Each morning as I run through my workout routine at the local gym, I watch as a local kid who can’t be more than 14 years old walks into the gym with his dad. Father and son look alike and are both about the same height. The kid is about as thick as a toothpick, but he already towers over me in height. While decked out in school gear from head to toe, the kid puts down his back pack as his dad, dressed in a t-shirt and sweats, pulls out a basketball from a gym bag and they get to work. The son starts on one end of the key as he takes shots at the basket. Dad calmly rebounds the basketball and tosses it to his son over and over and over again. Their routine is nearly the same each day, except the son practices different styles of shots at different spots on the court. All the while the father gives his son little pointers here and there, but for the most part the father just rebounds and passes the ball to his son. The two don’t argue, and the son never looks to be annoyed with his father.
I didn’t have those types of moments with my dad when I was a kid. My dad and I played basketball out in the driveway pretty much every day the weather allowed, but our basketball games were about having fun together. Those games created memories that I cherish, but they didn’t do much to help me become a better basketball player. Part of me regrets that my dad didn’t take the time to stand there and rebound the basketball for me as I watch this other dad do for his son each morning. To be fair to my dad, however, there is an obvious difference between me and the kid I see every day at the gym. I topped out at 5 feet 10 1/2 inches — don’t forget the half, it puts me above average height and my wife is attracted to tall — whereas this kid looks like he could top out at 6 feet 10 inches. Also, my dad helped me develop other talents so it wouldn’t be fair for me to imply that my dad wasn’t interested in developing my talents, because he was, but watching that father and son practicing gives me a feeling of regret for whatever reason.
And that brings me to Addie.
After several years of trying to convince Addie to put forth more effort in gymnastics or she wouldn’t have the chance to make a gymnastics team, Addie was finally invited onto the gymnastics team at her gym. Over the past year, Addie has surprisingly excelled at gymnastics. She is now doing flips and cartwheels and vaults and bars and balance beams and all kinds of things that are very impressive, and the things she can do all kind of blow my mind a little. I watched Addie workout on a balance beam a few weeks ago, and I couldn’t take my eyes off her. The things they were having her do while on that balance beam were impressive, and the kid never lost her balance. I’m an overly-confident guy when it comes to what I think I can and can’t do physically, but no part of me thought I could do what that kid was doing on the balance beam — not without suffering some life changing injury at some point in the process.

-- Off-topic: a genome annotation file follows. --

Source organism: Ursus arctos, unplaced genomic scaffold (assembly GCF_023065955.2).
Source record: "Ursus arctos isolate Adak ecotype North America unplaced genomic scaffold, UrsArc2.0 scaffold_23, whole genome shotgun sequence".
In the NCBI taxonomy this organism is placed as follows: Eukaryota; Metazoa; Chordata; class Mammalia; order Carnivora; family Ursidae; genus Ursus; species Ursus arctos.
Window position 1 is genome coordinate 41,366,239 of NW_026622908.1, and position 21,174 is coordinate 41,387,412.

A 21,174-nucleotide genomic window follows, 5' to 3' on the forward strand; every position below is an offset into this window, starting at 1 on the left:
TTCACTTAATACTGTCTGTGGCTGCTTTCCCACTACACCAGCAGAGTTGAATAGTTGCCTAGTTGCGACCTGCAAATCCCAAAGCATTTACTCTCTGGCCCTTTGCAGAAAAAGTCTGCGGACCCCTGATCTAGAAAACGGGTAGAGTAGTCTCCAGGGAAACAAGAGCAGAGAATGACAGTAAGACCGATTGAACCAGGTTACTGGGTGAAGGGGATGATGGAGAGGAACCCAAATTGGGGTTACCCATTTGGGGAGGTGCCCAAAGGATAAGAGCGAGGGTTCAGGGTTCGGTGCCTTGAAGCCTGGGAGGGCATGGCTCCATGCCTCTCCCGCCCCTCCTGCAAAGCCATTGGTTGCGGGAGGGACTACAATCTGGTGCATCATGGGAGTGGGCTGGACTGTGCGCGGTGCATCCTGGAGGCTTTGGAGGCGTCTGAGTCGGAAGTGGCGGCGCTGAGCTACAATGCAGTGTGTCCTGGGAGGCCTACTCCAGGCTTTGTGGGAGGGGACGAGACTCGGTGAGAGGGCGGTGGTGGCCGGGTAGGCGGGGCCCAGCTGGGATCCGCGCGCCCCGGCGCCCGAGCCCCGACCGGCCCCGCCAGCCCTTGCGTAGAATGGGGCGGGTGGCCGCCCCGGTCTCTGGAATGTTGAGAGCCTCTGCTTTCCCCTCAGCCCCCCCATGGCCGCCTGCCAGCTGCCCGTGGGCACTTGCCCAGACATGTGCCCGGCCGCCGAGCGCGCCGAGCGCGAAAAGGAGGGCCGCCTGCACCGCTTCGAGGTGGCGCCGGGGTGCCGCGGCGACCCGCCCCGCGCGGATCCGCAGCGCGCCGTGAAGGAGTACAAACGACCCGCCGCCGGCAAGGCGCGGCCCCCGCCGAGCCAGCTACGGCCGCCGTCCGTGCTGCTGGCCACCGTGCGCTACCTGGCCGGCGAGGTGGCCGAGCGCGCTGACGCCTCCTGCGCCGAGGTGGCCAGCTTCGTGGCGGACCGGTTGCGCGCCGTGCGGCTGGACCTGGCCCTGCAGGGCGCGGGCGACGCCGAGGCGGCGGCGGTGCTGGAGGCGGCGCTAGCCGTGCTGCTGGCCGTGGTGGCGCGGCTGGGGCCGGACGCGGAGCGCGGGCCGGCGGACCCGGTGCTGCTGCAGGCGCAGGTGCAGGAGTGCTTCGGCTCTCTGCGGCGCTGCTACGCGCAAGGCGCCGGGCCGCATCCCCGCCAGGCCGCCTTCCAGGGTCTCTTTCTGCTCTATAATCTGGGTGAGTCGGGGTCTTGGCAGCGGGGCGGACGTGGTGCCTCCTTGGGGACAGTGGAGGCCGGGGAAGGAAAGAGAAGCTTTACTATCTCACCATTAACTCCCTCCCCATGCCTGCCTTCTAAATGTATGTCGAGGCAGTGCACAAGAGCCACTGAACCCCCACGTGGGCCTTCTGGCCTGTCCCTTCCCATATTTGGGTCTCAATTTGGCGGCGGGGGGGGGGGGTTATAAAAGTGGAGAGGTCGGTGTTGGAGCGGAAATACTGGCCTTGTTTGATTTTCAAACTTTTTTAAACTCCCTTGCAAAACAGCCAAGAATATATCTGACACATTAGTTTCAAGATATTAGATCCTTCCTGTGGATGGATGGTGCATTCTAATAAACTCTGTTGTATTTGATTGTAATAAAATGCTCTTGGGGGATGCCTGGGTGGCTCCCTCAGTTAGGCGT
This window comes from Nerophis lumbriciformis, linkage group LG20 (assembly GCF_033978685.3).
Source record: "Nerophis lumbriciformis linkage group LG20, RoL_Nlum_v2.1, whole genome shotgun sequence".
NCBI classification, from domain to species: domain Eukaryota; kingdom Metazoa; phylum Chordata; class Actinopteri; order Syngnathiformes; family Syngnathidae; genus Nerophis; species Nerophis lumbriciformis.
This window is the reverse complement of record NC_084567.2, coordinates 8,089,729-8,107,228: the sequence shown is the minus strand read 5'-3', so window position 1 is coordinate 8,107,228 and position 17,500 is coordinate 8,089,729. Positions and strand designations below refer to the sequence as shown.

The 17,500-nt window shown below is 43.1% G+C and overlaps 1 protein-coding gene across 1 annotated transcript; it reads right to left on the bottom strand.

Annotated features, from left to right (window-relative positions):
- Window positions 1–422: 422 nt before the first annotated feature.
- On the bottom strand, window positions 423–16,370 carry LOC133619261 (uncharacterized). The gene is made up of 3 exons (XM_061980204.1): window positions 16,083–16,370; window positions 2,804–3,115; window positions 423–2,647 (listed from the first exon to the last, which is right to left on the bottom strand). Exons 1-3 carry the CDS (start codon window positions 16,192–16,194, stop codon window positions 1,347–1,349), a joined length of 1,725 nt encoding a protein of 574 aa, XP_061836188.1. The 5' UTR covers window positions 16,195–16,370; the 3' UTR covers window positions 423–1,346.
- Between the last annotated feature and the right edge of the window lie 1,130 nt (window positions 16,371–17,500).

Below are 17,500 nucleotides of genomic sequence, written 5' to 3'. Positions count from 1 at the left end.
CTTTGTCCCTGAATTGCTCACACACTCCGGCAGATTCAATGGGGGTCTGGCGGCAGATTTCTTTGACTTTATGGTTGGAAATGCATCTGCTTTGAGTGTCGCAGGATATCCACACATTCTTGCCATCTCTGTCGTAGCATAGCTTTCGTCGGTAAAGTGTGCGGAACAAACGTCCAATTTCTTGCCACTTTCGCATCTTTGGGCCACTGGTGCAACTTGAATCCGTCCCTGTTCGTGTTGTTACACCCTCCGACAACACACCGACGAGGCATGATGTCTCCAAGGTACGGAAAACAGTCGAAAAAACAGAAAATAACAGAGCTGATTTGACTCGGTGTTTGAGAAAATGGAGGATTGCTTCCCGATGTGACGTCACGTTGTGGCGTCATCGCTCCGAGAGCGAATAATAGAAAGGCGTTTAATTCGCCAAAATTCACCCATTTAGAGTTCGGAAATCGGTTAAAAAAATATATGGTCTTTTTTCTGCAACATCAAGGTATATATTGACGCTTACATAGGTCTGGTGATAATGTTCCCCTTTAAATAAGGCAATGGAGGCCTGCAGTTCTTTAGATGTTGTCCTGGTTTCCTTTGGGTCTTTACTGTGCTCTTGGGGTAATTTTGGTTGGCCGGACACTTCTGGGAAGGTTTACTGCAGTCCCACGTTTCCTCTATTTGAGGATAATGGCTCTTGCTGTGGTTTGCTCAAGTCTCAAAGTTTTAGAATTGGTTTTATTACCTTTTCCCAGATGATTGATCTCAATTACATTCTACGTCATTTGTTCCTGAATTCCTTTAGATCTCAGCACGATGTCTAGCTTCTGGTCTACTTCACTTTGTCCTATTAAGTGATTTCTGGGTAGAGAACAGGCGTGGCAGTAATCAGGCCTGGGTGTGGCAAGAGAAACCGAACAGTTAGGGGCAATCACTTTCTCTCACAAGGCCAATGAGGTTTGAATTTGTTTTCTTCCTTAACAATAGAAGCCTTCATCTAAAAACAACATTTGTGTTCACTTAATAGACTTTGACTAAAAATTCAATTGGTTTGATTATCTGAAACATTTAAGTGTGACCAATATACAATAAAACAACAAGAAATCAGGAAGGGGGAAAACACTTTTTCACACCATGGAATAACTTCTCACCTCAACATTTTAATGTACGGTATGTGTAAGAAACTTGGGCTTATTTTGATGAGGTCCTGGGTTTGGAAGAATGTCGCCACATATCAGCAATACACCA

Addie celebrated her invitation onto the gymnastics team by declaring she was no longer interested in doing gymnastics. She wants to continue doing gymnastics, just not at the pace that team requires. Basically, the kid is ready to move on to another sport.
Casey and I have thought about different sports Addie could try, and we would like to have her in some sport that would allow her to maintain the strength gymnastics has given her. As we look at the different sports available, I keep thinking of that father and son in the mornings at the gym. I want those moments with Addie and eventually with Vivi. I want Addie to participate in some sport that will allow me to be much more involved than I have been with gymnastics. I want to be able to give her little pointers here and there and to just be there as her assistant as she practices. When she’s grown and gone with kids of her own, I want her to be able to look back at her times as a kid and cherish those times with me just as I cherished my times with my dad.
Those opportunities haven’t been available to me as Addie has participated in gymnastics. What am I going to be able to teach her about gymnastics? That one never grows out of the desire to spin on the bars?
Unfortunately, most of the sports I played as a kid, meaning the sports I actually know anything about, Addie isn’t interested in. She would make a fantastic soccer player, but she has no desire. Basketball? Nope. Football? The kid rolls her eyes when a football game pops up on the TV. Softball? Maybe someday but not right now. That doesn’t leave many options. The only sport left is track or marathon-ing, but the chances of Addie picking a sport that involves running for long distances for long periods of time for really no purpose or in circles or straights lines as quickly as possible seems pretty small, but that hasn’t stopped me from pushing her in that direction. I don’t have much time left with this kid before she’s grown and off to college, so I’m willing to take the risk of doing a little manipulating behind the scenes so I can be more involved in her life.
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